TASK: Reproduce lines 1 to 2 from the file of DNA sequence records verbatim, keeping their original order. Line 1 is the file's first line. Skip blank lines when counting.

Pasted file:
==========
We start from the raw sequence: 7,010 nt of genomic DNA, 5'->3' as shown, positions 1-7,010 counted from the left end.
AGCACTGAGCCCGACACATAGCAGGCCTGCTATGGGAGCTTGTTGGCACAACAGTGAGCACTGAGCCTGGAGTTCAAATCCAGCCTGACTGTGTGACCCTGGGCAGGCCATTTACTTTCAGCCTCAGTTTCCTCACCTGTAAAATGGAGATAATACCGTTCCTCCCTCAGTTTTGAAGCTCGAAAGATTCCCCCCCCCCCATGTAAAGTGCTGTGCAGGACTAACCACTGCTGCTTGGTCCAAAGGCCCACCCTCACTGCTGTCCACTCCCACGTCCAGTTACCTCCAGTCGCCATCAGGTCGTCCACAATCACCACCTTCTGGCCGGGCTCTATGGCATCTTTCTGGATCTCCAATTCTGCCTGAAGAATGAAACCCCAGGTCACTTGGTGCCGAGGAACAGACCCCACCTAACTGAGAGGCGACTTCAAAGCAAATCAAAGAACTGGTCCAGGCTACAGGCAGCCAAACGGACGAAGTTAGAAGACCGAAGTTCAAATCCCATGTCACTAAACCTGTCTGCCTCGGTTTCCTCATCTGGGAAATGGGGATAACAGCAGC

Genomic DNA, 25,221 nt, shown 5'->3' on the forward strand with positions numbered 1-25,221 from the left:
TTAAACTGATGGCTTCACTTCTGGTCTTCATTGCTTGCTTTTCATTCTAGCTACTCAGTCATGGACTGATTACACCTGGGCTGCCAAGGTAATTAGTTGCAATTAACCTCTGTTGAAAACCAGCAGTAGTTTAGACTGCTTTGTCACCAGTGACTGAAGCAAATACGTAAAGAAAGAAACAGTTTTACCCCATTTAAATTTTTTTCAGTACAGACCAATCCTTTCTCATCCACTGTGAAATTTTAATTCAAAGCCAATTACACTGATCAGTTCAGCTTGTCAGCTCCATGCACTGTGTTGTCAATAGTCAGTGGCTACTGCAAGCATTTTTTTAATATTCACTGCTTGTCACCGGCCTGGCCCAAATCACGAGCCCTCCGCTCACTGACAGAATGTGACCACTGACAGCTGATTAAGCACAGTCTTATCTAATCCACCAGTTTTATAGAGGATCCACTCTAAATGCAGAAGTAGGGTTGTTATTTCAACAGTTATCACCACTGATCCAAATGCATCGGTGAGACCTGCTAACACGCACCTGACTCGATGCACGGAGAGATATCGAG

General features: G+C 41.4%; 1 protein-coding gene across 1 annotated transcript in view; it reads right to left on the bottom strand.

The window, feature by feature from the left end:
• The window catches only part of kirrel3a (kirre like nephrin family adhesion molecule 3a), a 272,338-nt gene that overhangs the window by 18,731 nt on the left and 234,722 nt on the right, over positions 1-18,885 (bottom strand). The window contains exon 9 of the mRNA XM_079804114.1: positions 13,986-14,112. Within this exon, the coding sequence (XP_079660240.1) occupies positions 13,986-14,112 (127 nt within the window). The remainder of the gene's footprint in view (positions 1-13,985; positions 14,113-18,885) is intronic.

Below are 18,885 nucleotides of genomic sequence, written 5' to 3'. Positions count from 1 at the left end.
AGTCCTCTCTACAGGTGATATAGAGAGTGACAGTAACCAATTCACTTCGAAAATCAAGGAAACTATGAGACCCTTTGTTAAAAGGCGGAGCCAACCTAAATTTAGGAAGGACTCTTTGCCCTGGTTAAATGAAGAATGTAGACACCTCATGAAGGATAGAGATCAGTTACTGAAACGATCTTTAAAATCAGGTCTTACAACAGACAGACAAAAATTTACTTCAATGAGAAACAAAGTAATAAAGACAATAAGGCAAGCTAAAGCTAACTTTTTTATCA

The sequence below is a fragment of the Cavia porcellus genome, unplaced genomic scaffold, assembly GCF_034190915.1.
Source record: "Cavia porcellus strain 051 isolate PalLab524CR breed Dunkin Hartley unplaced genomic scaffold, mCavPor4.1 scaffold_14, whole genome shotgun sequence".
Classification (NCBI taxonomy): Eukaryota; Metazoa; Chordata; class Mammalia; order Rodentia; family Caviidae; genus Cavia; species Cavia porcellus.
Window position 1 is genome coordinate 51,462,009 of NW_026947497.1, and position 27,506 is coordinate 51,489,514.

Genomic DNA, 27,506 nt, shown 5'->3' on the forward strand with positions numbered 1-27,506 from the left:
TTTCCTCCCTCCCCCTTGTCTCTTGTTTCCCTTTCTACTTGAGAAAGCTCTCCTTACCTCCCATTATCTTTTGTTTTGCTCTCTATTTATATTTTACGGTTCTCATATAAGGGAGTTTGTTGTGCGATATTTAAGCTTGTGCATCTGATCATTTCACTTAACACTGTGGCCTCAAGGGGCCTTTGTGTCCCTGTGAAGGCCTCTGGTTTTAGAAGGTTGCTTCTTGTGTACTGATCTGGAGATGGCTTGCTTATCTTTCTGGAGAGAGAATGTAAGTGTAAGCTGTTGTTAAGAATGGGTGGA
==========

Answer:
We start from the raw sequence: 7,010 nt of genomic DNA, 5'->3' as shown, positions 1-7,010 counted from the left end.
AGCACTGAGCCCGACACATAGCAGGCCTGCTATGGGAGCTTGTTGGCACAACAGTGAGCACTGAGCCTGGAGTTCAAATCCAGCCTGACTGTGTGACCCTGGGCAGGCCATTTACTTTCAGCCTCAGTTTCCTCACCTGTAAAATGGAGATAATACCGTTCCTCCCTCAGTTTTGAAGCTCGAAAGATTCCCCCCCCCCCATGTAAAGTGCTGTGCAGGACTAACCACTGCTGCTTGGTCCAAAGGCCCACCCTCACTGCTGTCCACTCCCACGTCCAGTTACCTCCAGTCGCCATCAGGTCGTCCACAATCACCACCTTCTGGCCGGGCTCTATGGCATCTTTCTGGATCTCCAATTCTGCCTGAAGAATGAAACCCCAGGTCACTTGGTGCCGAGGAACAGACCCCACCTAACTGAGAGGCGACTTCAAAGCAAATCAAAGAACTGGTCCAGGCTACAGGCAGCCAAACGGACGAAGTTAGAAGACCGAAGTTCAAATCCCATGTCACTAAACCTGTCTGCCTCGGTTTCCTCATCTGGGAAATGGGGATAACAGCAGC